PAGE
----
I’m running out of queue. There are maybe… 3 posts after this one. I don’t know what I’ll do when the queue is empty. I suppose I’ll have to go back to irregular posting again. I do have some things I haven’t written about and I’ve got an order on the way from Nannuoshan, but trying something for the first time and writing about it demands motivation and focus. Those aren’t things you can plan in advance. Right now I haven’t got very much in the way of motivation and focus, really…
Queued post, written September 24th 2014
This one was a freebie with my YS order. It isn’t one I would have chosen for myself, I don’t think, but since it’s here, I might as well try it.
I tend to have mixed experiences with Yunnan blacks. Some of them are lovely, others just taste far too much like hay for my liking, so in general I find it safer to just avoid them.
“Why then,” I hear you ask, “did you go and order from a place called Yunnan Sourcing? There’s a great big clue in the name right there, you wally!”
“Well,” you hear me answer, “remember that sugar-roasted thing I posted about last time? So interesting! How could I not try some? And since I was there anyway, why not look around a bit? Besides the other two things that I actually ordered were oolongs, so I’m not that much of a wally.”
This though… Hmm. Large amount for a freebie? Sample? Nooo. Not sure how much there is here. Maybe around 30g or so. Big sample, but I’m certainly not complaining.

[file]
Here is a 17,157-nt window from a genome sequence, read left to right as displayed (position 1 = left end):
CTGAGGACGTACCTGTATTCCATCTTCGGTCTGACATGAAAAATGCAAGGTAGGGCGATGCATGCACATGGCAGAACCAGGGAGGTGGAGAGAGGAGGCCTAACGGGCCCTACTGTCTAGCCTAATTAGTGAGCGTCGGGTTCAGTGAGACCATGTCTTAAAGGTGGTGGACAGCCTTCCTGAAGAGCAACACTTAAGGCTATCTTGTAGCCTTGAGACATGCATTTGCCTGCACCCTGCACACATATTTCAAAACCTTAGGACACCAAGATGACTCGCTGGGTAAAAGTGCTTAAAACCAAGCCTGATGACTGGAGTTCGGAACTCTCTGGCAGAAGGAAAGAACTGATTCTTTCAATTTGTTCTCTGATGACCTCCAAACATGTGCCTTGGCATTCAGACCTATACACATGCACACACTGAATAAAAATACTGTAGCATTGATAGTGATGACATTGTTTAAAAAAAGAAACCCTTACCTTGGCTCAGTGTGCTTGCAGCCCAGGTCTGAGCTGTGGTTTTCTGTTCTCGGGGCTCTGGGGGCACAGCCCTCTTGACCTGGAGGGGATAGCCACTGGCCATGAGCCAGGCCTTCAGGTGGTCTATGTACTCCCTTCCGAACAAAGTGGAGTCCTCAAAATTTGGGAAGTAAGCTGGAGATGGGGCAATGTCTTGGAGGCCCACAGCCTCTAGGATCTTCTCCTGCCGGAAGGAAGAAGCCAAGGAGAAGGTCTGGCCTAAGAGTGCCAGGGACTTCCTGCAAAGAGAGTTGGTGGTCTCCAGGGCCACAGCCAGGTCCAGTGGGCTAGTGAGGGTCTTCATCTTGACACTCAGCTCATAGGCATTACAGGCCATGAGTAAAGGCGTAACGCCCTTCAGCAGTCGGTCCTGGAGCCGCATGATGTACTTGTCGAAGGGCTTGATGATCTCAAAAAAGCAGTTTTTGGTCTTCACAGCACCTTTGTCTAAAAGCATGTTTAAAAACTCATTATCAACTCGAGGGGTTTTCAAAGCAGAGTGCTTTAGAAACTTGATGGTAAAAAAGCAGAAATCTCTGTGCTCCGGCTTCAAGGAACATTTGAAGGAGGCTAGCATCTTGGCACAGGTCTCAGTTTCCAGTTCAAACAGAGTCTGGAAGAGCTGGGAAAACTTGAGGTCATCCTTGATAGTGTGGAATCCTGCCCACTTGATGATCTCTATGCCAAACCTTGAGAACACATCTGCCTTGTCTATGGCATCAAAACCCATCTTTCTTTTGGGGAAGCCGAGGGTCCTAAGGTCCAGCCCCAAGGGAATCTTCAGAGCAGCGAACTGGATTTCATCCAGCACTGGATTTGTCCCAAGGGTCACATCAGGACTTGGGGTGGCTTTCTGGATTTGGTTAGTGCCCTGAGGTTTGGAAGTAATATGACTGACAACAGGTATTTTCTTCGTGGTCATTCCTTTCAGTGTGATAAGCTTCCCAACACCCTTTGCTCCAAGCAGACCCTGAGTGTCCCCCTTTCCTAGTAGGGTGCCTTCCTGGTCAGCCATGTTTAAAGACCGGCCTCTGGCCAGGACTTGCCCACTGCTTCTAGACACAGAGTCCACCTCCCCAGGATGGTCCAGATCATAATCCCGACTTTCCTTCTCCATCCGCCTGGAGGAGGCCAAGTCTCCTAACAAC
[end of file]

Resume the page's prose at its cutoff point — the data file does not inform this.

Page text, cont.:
A strange thing happened when I sniffed the dry leaves. There was only really one note there that I could pick up. I mean, there were other notes as well underneath, but this one note struck me as so peculiar that I couldn’t actually look past it. It reminded me strongly of sweet licorice. I KNOW! Weird, huh? I’ve never had licorice show up as a natural note before, I don’t think. There wasn’t any hay-ish notes that I could find, and licorice or not, I think I would have been able to pick up on that, so that’s a good sign.
After brewing it doesn’t smell like licorice anymore, which frankly makes it even more bizarre that the dry leaf does. I expect at least a little overlap here. Instead it has some weak pu-erh-y notes. Rather than smelling like a pu-erh, it smells sort of like, “this is what I could have been had I been processed differently.” Sweet and borderline mushroom-y, borderline earthy, borderline brothy. There is a bit of hay here, but not super much, which is good. I’m not sure what kind of sweetness I’m detecting. It’s not really caramel-y or cocoa-y, but it’s not malt-y either. I think actually the sweetness is connected to the hay note, it’s just standing out more because the hay is not as hay-y as it could have been. (Ugh, Ang… That doesn’t even make sense! Why do you write such rubbish?)
Let’s just move on to tasting it, shall we? The aroma was quite strong and complicated, so I’m surprised by how mild the taste is. Not weak, mind you, but mild. There’s a difference. There’s plenty of flavour, it’s just not very self-asserting. I’m getting the sweet and smooth part of that hay note again and the actual hay-y bit of it does come through on the aftertaste. I could have lived without that, frankly, but I’m also finding it more tolerable than I have done in the past.
The primary note is peppery and prickly, and it comes out more as the tea cools and develops a bit more. As it get pricklier it also gets more forceful and less mild, although it would still not have been my choice for the first cup if the morning had I known.
This is the second time recently that I’ve had a Yunnan black and had a good experience with it. Perhaps my taste is changing a bit. It will never be able to take the place of Fujian black, but perhaps it’s worth exploring a little further here. I suspect I’m missing out on something or other.